Should EU Tech Pros Stay or Go Before Brexit?

Although the government has outlined a way for EU citizens working in the UK to stay on indefinitely, many tech professionals are still wondering whether they should stay or go before Britain formally exits the European Union on March 29, 2019.

In fact, according to a report from Deloitte, 47 percent of highly skilled workers from the EU who are currently working in the UK are considering leaving in the next five years; in addition, 15 percent are planning to leave in the next 12 months.

But is pulling up stakes in the wake of the Brexit vote really the best way to go? Here are some questions to ponder as you make this important decision.

How Will Moving Affect Your Career?

There’s no doubt that tech pros who possess technological and English literacy skills can land another job just about anywhere. But will you be able to achieve your long-term career goals and follow your passions if you leave the UK?

While Berlin, Amsterdam, Stockholm and Copenhagen may challenge London’s supremacy down the road, London’s Tech City is clearly the innovation capital of Europe, noted Padraig Coffey, CEO of recruiting and talent firm Zartis.

If you’re interested in working with newer frameworks and leading-edge organizations, staying in London might be the better option, Coffey pointed out.

Nick Waller, founder of Global {M}, a recruitment and investment firm, agreed with that assessment, explaining that London has a vibrant tech scene and startup ecosystem that is supported by high levels of private equity investment. “It’s a matter of coming to grips with what you want to do long-term,” he noted. “For instance, if you want to be a founder or work in blockchain or AI, you’ll need access to the very best mentors, influencers and contacts.”

Indeed, investments in the UK tech sector reached £2.99bn in 2017, which dwarfed Germany’s £645m. According to Meetup, London hosted 22,000 tech-related meetup events in 2016 – nearly three times as many as Berlin, Amsterdam or Paris.

If you don’t have one, developing a longer-term career plan will provide you with a framework for determining whether leaving the UK is a step towards your ultimate goal, or simply a distraction in your journey.

How Will Relocating Impact Your Family and Quality of Life?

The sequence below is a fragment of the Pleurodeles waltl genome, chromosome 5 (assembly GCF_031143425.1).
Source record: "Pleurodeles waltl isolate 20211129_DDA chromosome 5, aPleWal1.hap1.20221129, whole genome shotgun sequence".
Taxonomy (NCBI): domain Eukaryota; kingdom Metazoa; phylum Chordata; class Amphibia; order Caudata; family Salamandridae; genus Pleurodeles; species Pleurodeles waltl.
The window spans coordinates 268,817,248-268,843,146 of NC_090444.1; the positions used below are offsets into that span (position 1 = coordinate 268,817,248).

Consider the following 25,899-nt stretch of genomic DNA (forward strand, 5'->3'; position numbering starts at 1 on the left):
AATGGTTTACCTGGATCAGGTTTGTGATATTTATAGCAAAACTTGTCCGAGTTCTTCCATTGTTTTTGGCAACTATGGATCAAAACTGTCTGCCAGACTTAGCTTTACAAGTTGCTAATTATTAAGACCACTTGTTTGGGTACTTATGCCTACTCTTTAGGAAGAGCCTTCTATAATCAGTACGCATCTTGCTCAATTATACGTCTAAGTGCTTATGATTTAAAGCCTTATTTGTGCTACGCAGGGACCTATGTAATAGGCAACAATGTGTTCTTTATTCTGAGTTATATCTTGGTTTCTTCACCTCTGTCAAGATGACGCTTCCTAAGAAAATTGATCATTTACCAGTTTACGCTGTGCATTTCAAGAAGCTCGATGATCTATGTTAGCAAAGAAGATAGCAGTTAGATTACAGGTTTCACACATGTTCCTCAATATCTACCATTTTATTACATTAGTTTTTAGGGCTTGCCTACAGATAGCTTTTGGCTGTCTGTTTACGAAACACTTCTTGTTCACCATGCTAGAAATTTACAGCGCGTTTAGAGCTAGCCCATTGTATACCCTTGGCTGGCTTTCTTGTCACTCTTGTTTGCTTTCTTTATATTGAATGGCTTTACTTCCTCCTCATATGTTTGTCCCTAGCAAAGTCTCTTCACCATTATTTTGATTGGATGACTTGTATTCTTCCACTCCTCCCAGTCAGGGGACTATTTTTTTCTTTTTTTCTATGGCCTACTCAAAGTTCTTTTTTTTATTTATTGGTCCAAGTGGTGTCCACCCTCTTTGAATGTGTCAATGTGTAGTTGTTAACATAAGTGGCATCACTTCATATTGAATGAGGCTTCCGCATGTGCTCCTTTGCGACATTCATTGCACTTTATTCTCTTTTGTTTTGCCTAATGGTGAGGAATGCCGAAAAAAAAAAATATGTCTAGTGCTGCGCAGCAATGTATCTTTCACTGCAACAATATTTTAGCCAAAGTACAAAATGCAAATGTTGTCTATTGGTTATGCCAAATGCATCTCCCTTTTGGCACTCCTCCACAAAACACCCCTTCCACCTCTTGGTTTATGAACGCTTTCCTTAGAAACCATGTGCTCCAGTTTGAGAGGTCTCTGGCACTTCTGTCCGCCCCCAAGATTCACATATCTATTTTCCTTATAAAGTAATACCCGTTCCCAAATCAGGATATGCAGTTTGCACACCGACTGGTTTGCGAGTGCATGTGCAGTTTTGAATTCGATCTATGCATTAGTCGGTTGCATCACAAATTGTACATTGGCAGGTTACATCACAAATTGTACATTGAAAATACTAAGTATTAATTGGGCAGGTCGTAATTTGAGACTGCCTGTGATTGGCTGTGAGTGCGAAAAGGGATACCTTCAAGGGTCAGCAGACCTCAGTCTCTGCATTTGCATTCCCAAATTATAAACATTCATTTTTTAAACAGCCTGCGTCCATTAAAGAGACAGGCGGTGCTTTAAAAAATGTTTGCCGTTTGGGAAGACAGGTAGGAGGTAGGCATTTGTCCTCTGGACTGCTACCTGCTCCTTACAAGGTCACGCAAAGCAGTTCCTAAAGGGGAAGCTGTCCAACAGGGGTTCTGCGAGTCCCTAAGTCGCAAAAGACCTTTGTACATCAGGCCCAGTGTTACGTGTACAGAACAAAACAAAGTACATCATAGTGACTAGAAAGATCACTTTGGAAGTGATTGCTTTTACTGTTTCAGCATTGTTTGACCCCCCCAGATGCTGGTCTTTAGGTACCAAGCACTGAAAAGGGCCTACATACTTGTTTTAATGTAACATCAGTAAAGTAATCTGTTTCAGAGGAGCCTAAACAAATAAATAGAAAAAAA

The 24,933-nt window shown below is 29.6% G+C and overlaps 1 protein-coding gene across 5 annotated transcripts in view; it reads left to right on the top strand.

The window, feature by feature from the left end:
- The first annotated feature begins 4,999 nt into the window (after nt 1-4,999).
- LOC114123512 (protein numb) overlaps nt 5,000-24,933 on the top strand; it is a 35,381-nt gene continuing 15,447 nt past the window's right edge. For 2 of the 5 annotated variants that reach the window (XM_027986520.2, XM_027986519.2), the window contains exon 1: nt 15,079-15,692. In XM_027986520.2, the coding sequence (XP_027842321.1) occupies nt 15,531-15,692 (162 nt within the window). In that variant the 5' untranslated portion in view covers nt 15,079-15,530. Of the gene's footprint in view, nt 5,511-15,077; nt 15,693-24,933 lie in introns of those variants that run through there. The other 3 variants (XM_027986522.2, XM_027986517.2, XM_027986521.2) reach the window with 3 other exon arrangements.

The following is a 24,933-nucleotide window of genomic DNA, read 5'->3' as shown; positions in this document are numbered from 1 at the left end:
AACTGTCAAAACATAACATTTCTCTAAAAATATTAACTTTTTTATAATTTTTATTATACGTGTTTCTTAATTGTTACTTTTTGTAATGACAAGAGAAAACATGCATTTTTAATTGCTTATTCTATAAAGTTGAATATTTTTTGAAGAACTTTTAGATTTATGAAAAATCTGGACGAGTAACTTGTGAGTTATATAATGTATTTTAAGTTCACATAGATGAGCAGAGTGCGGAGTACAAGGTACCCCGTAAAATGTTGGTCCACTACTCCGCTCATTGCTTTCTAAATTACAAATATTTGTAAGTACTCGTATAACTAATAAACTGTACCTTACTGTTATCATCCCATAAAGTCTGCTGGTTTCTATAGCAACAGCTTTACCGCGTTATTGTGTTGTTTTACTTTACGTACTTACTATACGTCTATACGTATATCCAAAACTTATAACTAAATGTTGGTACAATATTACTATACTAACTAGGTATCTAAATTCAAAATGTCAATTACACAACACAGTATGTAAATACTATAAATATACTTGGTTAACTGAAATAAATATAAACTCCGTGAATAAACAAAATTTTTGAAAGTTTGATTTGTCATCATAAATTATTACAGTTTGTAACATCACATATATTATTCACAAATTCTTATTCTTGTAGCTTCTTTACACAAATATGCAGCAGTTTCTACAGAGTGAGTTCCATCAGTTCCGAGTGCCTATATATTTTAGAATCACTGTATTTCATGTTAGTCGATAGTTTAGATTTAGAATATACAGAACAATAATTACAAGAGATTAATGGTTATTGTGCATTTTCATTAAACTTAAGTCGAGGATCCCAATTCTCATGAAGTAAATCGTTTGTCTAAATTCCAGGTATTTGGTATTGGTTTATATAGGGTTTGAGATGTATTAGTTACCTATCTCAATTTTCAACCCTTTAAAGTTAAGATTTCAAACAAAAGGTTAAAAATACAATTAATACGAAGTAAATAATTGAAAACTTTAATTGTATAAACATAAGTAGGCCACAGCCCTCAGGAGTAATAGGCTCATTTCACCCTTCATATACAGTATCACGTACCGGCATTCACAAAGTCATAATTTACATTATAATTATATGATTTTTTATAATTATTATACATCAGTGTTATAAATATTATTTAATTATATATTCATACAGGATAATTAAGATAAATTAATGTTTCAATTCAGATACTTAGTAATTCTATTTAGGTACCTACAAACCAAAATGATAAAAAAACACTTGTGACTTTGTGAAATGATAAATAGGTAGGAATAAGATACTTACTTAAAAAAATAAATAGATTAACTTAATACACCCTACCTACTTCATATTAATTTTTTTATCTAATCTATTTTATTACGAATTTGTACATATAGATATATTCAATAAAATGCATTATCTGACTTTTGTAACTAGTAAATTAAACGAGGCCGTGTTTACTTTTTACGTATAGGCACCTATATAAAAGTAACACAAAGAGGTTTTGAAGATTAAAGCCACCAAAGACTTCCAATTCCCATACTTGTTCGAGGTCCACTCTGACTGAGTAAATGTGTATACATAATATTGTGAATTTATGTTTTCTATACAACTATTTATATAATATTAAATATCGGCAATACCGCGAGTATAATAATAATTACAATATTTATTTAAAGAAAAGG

Average wages vary from one city and country in Europe to another, but the cost of basics such as food, rent, healthcare and transportation determines your standard of living. For instance, living costs are way higher in London than in Berlin. However, because British firms are offering non-UK nationals an average of 28 percent more than local applicants in order to fill job vacancies (according to Hired), this may be an ideal time to ask for a raise if you want to stay in the UK. And keep in mind that moving is never easy, especially if you have a family.

Another thing to consider is how your post-Brexit location may impact your climb up the economic ladder. “For instance, the exodus of tech pros in the UK could create a talent vacuum for years to come and unforeseen opportunities to advance your career,” Coffey said. “If you’re interested in becoming a technical team lead or even a CTO, your chances of succeeding might be better if you stay in the UK.”

Your location may impact your ability to pursue an advanced degree. For example, the UK has 71 universities ranked in the 2018 QS World University Rankings, and hosts over 500,000 foreign students annually.

As experts point out, some cities are more expensive but worth it because they offer better opportunities to move up the economic ladder. The question is: Can the local tech boom drive up wages and career opportunities to the point that you come out ahead?

Are You Really Unwanted?

It’s easy to feel like an outcast after the Brexit vote. But the fact is that most cities in the UK (particularly London) are very diverse. For example, in London, 31 percent of the digital tech workforce were born outside the UK, according to a report by TechCityUK. There is evidence that some tech companies have a much higher share of international workers than the rest of the digital workforce.

“Are you being hasty or rushing into a decision you might regret?” Waller asked. “Before you make an emotional decision, ask yourself these questions: Has your employer been supportive? Has your boss encouraged you to stay?”

Now that the government has provided certainty about the future of EU citizens and their families living in the UK, if things are going well for you, you may have nothing to lose by sticking around a while longer and seeing how things play out after Brexit.

Related Posts

Post a Comment

Your email address will not be published.